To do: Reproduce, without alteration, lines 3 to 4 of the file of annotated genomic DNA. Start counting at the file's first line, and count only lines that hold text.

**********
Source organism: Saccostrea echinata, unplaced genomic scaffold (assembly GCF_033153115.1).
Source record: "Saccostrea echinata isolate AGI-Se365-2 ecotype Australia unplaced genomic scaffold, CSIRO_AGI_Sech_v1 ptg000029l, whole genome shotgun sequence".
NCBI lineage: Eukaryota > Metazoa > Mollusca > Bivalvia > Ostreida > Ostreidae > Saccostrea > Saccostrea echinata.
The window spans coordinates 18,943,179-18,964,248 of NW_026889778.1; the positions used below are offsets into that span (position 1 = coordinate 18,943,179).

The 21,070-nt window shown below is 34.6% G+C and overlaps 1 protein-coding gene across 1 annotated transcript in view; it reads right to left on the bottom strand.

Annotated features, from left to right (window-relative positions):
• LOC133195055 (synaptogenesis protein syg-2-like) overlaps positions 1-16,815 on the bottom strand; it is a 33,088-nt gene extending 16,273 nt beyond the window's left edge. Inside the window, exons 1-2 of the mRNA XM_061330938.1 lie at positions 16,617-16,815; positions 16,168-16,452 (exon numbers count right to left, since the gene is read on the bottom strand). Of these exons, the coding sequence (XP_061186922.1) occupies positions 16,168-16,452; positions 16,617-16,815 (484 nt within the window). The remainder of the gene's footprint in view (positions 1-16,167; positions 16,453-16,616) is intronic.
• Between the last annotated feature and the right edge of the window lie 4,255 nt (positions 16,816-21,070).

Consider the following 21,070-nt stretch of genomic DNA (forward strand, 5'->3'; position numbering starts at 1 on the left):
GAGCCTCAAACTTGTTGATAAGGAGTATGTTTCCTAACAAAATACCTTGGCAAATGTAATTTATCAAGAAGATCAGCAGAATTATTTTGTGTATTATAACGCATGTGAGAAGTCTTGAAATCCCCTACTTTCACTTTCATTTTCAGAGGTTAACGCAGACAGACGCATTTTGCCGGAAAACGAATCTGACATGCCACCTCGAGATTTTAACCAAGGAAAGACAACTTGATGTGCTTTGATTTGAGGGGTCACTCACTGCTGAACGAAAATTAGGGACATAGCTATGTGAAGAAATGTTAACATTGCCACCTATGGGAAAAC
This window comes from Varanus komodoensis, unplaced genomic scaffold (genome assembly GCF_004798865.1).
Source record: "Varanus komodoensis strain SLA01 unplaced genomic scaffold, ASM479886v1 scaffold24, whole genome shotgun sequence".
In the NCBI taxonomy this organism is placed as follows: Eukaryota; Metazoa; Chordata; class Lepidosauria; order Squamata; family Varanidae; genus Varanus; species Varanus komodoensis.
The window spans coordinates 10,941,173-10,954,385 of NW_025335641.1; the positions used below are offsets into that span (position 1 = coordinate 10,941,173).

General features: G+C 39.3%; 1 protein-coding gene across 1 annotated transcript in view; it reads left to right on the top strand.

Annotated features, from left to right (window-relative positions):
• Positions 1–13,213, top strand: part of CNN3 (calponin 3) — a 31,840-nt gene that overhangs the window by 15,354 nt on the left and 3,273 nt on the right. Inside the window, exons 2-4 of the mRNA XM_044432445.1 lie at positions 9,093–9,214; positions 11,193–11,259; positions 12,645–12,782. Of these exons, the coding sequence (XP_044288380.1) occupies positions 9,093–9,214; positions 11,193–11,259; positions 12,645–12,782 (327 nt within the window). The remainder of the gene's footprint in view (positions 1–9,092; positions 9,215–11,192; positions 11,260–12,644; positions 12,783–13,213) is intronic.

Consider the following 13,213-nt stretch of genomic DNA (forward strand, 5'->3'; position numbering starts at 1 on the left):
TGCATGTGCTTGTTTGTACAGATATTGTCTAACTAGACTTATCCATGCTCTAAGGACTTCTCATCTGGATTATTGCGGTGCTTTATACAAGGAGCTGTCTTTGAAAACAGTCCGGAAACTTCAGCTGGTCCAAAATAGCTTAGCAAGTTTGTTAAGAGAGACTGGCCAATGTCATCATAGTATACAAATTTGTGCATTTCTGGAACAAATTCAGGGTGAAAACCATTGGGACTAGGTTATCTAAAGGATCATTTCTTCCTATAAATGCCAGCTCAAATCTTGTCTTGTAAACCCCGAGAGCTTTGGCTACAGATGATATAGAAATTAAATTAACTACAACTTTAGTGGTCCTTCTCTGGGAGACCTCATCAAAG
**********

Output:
NCBI lineage: Eukaryota > Metazoa > Mollusca > Bivalvia > Ostreida > Ostreidae > Saccostrea > Saccostrea echinata.
The window spans coordinates 18,943,179-18,964,248 of NW_026889778.1; the positions used below are offsets into that span (position 1 = coordinate 18,943,179).